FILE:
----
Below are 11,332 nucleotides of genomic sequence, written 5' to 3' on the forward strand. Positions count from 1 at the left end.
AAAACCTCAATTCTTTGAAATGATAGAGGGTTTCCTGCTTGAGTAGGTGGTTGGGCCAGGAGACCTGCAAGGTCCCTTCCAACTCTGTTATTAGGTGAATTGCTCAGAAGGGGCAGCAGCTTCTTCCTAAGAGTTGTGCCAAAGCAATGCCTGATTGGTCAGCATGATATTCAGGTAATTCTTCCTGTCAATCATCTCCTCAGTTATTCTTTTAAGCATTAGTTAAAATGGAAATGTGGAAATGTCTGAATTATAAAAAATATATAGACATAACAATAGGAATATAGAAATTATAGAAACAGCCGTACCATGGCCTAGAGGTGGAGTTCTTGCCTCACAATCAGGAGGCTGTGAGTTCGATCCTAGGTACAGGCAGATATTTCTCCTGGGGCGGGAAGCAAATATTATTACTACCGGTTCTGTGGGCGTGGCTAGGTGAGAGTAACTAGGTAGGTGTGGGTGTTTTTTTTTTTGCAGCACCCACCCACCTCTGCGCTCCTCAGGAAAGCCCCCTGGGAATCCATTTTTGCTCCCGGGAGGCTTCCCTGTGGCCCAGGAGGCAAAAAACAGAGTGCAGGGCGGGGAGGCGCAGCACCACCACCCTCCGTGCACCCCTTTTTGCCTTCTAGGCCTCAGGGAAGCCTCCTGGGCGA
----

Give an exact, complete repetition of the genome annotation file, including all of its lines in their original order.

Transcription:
Below are 11,332 nucleotides of genomic sequence, written 5' to 3' on the forward strand. Positions count from 1 at the left end.
AAAACCTCAATTCTTTGAAATGATAGAGGGTTTCCTGCTTGAGTAGGTGGTTGGGCCAGGAGACCTGCAAGGTCCCTTCCAACTCTGTTATTAGGTGAATTGCTCAGAAGGGGCAGCAGCTTCTTCCTAAGAGTTGTGCCAAAGCAATGCCTGATTGGTCAGCATGATATTCAGGTAATTCTTCCTGTCAATCATCTCCTCAGTTATTCTTTTAAGCATTAGTTAAAATGGAAATGTGGAAATGTCTGAATTATAAAAAATATATAGACATAACAATAGGAATATAGAAATTATAGAAACAGCCGTACCATGGCCTAGAGGTGGAGTTCTTGCCTCACAATCAGGAGGCTGTGAGTTCGATCCTAGGTACAGGCAGATATTTCTCCTGGGGCGGGAAGCAAATATTATTACTACCGGTTCTGTGGGCGTGGCTAGGTGAGAGTAACTAGGTAGGTGTGGGTGTTTTTTTTTTTGCAGCACCCACCCACCTCTGCGCTCCTCAGGAAAGCCCCCTGGGAATCCATTTTTGCTCCCGGGAGGCTTCCCTGTGGCCCAGGAGGCAAAAAACAGAGTGCAGGGCGGGGAGGCGCAGCACCACCACCCTCCGTGCACCCCTTTTTGCCTTCTAGGCCTCAGGGAAGCCTCCTGGGCGA